House passes ‘baby box’ proposal

There are currently 56 Safe Haven Baby Boxes located in the country.

The House passed a bill on Thursday that would authorize some hospitals, police departments and fire stations to install and use “baby boxes” as a drop-off for abandoned infants.

The chamber OK’d the legislation (HB 133) with a 108-11 vote. Republican Reps. Mike Beltran and Joe Harding are the bill sponsors.

The legislation would allow sites like hospitals, police departments and fire departments — if they are staffed 24 hours a day — to install outfitted drop boxes for babies.

According to a staff analysis, the boxes cost roughly $15,000. Municipalities that choose to utilize the boxes would pick up the tab, Harding explained.

The bill would also quadruple the maximum age of a child that can be surrendered to 30 days.

State law currently allows mothers to anonymously hand over newborn children seven days or younger to first responders.

Harding noted that Florida ranks third in the nation for unsafe abandonment.

“It’s time we do something about this,” Harding said.

Critics, meanwhile, voiced concerns about regular inspections and questioned if the boxes would be checked regularly.

While Harding explained that the boxes are outfitted with alarms, some lawmakers expressed reservations.

“You identified that an alarm goes inside of the facility,” said Democratic Rep. and Fire Captain Matt Willhite. “If a tree falls in the woods and nobody’s there to hear it, did it really fall?”

They also fear that designated places won’t always have round-the-clock staffing.

“I would just point out to you that although fire stations may be manned 24 hours that doesn’t mean someone’s in them 24 hours,” Willhite added. “They do go on calls and aren’t there.”

Notably, more than 20 countries currently have some form of baby boxes and more than 200 are installed across Europe, according to a staff analysis.

There are currently 56 Safe Haven Baby Boxes located in five states.

If signed into law, the bill would take effect July 1.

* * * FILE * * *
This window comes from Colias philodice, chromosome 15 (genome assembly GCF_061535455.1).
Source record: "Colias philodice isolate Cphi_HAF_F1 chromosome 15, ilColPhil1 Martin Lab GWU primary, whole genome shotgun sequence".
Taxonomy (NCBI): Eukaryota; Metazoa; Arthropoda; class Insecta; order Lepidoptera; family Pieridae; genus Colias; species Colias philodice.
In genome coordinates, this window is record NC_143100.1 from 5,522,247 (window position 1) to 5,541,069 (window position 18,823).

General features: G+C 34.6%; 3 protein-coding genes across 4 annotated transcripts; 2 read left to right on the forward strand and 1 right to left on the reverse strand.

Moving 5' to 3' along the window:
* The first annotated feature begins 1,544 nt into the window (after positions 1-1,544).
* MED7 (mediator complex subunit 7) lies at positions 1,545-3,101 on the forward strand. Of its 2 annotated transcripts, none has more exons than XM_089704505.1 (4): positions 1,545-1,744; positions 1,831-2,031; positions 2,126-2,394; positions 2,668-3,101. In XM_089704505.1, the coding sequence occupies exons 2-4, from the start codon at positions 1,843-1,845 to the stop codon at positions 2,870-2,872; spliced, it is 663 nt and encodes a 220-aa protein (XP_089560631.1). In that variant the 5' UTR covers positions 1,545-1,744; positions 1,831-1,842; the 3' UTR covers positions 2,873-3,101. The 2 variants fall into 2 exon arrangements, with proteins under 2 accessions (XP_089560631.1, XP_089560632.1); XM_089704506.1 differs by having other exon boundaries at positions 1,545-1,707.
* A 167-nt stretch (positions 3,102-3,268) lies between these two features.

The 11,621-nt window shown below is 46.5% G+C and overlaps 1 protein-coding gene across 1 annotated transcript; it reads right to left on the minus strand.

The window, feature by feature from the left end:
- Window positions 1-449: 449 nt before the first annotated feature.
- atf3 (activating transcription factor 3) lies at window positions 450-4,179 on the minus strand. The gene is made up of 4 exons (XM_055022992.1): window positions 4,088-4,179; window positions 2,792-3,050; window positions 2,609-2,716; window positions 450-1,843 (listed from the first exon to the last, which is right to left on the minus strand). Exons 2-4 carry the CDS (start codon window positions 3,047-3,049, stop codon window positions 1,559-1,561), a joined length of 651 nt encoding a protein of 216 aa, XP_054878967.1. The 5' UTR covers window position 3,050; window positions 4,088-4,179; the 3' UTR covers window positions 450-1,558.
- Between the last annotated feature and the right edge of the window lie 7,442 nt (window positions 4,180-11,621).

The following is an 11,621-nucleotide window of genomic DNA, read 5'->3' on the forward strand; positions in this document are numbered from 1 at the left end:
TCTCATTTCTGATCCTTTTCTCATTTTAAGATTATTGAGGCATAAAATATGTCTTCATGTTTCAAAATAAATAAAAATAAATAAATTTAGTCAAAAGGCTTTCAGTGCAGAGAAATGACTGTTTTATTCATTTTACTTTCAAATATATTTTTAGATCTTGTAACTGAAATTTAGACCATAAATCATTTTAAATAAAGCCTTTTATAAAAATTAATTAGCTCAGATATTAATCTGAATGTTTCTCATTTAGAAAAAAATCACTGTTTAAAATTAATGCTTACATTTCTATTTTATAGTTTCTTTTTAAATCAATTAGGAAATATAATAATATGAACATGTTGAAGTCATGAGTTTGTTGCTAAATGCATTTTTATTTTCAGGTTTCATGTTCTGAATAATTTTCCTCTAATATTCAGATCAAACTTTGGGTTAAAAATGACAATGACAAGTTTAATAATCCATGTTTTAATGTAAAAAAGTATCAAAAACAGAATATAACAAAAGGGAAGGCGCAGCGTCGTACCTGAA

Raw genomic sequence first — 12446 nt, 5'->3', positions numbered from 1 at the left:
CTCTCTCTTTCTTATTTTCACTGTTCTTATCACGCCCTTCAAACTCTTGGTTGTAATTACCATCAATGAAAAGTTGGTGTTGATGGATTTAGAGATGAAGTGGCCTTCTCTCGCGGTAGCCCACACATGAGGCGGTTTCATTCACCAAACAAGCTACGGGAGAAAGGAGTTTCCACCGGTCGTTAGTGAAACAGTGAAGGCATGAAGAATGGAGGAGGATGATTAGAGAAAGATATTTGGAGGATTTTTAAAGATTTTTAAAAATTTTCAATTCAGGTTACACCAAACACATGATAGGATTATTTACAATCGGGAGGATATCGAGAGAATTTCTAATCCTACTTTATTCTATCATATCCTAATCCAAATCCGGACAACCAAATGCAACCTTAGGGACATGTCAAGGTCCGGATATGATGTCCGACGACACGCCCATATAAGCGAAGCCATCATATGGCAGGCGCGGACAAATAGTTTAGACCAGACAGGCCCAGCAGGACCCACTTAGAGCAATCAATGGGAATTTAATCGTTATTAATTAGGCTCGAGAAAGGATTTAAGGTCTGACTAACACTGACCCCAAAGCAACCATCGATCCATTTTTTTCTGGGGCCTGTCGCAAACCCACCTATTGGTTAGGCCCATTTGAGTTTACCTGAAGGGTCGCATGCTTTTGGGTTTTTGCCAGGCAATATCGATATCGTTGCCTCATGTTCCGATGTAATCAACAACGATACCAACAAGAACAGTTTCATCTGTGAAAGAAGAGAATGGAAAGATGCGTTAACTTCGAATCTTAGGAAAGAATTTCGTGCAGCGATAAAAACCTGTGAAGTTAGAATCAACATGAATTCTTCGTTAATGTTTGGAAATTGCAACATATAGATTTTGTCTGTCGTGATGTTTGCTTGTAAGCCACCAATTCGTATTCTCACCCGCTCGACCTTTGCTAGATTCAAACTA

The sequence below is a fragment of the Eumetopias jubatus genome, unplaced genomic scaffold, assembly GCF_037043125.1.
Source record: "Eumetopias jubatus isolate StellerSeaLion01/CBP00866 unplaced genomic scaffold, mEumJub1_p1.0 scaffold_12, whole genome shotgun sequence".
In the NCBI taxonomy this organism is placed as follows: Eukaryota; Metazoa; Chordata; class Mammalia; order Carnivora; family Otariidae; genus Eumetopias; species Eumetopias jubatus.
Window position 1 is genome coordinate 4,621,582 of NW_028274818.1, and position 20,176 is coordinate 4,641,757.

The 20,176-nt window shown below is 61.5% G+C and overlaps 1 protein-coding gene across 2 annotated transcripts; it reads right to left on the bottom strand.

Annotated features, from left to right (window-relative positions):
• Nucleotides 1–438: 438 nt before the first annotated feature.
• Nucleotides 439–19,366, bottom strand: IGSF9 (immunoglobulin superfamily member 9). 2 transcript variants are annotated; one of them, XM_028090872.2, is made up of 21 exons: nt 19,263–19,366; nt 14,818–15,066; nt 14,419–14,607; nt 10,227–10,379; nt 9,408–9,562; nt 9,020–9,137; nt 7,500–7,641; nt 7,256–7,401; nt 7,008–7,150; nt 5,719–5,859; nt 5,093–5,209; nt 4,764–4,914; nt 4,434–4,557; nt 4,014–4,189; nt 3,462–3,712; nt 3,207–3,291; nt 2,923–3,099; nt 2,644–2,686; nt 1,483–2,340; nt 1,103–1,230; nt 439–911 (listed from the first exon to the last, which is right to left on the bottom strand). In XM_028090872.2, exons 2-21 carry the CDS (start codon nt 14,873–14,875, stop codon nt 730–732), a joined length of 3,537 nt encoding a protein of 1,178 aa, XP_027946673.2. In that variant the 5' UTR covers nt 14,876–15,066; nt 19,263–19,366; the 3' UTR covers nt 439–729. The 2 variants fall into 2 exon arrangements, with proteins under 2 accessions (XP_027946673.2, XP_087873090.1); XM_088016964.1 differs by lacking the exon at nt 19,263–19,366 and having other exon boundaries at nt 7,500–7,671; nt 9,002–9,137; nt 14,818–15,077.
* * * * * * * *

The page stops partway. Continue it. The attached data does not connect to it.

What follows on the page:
Jason Delgado

Jason Delgado covers news out of the Florida State Capitol. After a go with the U.S. Army, the Orlando-native attended the University of Central Florida and earned a degree in American Policy and National Security. His past bylines include WMFE-NPR and POLITICO Florida. He'd love to hear from you. You can reach Jason by email ([email protected]) or on Twitter at @byJasonDelgado.


  • Florida Voice for the Unborn

    March 18, 2021 at 9:38 pm

    Florida Voice for the Unborn’s executive director released the following statement on House Bill 133:

    “Florida Voice for the Unborn is greatly pleased that the state House of Representatives passed this afternoon House Bill 133, which is informally known as the ‘Baby Box Bill.’ The bill passed by an overwhelming bipartisan margin of 108-to-11. This lifesaving measure will amend Florida’s existing Safe Haven Law to explicitly permit the use of baby boxes for the safe surrendering of newborn infants at hospitals, fire stations, and emergency medical service stations that are staffed 24 hours a day. This legislation will also expand the age at which an infant may be legally surrendered in Florida, from 7 days to 30 days old.

    Baby boxes have a proven track record of deterring illegal newborn abandonments and saving lives. Since Indiana installed the nation’s first Safe Haven Baby Box several years ago, there have been no reported illegal newborn abandonments in that state. And in 2019, Indiana had 9 newborn infants surrendered via baby boxes.

    I want to thank Rep. Joe Harding (R—Levy & Marion Counties) for his sponsorship of House Bill 133. Following the floor vote, House Speaker Chris Sprowls (R—Pinellas County) stated that House Bill 133 was the very first bill passed by a ‘freshman’ representative this year. Florida Voice for the Unborn is very proud of that fact – and so, too, should Rep. Harding and all of his pro-life colleagues.

    Florida Voice for the Unborn has led the charge here in Florida to get this life-saving legislation passed and finally enacted into law. We now call on the state Senate leadership to quickly shepherd House Bill 133’s companion bill through its final committee of reference so that the full Senate can have an opportunity to follow the House in passing this much needed legislation.”